By: Hanoch Ron, Yedioth Aharonot , Israel's largest newspaper, September 19, 2011
He is only 26 and already the winner of a prestigious international competition. His intensity and powerful integrity are amazing. Meet a new world class violinist – Itamar Zorman...
By: Rossiyskaya Gazeta, June 19, 2011
Violinist from Israel Itamar Zorman (graduate of The Juilliard School of music) enchanted the audience with a velvety, tenderly surrounding sound [...] Tchaikovsky's "Valse Scherzo" in his interpretation evoked the memory of Leopold Auer, the performer of many violin works by the Russian composer.
By: New York Times, March 28, 2011
In Berg’s Violin Concerto, Mr. DePreist molded careful, sympathetic accompaniment for Itamar Zorman, a wiry, poised Israeli violinist whose splendid playing conveyed precisely the right mix of tenderness, agitation and spiritual succor.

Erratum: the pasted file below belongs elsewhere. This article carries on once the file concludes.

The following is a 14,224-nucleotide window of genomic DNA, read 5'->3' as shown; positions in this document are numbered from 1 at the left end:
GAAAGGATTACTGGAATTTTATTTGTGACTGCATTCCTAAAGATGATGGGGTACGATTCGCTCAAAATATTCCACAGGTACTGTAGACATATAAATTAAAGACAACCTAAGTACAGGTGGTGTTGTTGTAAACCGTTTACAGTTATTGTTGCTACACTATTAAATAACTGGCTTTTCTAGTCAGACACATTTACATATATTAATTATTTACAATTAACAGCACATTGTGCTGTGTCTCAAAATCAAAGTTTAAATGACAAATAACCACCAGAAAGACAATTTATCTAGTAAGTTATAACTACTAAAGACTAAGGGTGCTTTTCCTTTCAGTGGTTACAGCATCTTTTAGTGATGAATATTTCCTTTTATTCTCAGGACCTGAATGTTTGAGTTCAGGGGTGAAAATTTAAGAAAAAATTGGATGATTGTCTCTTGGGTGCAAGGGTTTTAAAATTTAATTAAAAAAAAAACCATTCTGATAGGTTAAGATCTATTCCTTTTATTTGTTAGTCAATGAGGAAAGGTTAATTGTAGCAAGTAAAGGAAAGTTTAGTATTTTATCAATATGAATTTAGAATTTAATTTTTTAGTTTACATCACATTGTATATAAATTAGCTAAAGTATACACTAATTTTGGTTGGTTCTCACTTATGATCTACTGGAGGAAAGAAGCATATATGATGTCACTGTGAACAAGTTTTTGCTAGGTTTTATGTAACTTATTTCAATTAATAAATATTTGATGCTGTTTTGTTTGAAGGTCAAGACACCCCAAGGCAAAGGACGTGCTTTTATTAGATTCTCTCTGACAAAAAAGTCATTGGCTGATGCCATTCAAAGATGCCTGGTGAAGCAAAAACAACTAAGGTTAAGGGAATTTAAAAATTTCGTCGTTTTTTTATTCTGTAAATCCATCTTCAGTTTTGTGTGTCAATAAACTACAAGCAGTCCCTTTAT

By: classicalsource.com, March 26, 2011
Itamar Zorman, born in Israel in 1985, a Juilliard graduate, and a prize-winner, has a very promising career ahead of him. His skillful handling of the rigors of Alban Berg's Violin Concerto was ample evidence of his considerable talents.[...]Zorman showed off the warm and full-bodied tone of his Guarneri to splendid effect in the more lyrical phrases.
By: The Strad; Sept 2010
Itamar Zorman has won first prize at the Freiburg International Violin Competition in Germany. The 24-year-old Israeli, who studies with Sylvia Rosenberg in New York, was awarded ... for the best interpretation of a Mozart concerto.
By: Badische Zeitung, Germany; Sept 1, 2010
Ein Schlaks, der sich beim Weg durchs Orchester verläuft: der siegreiche Itamar Zorman. Schon das Eingangsthema akzentuiert der New Yorker Juilliard-Absolvent so überlegen wie empfindsam, dazu differenziert bis zum Äußersten.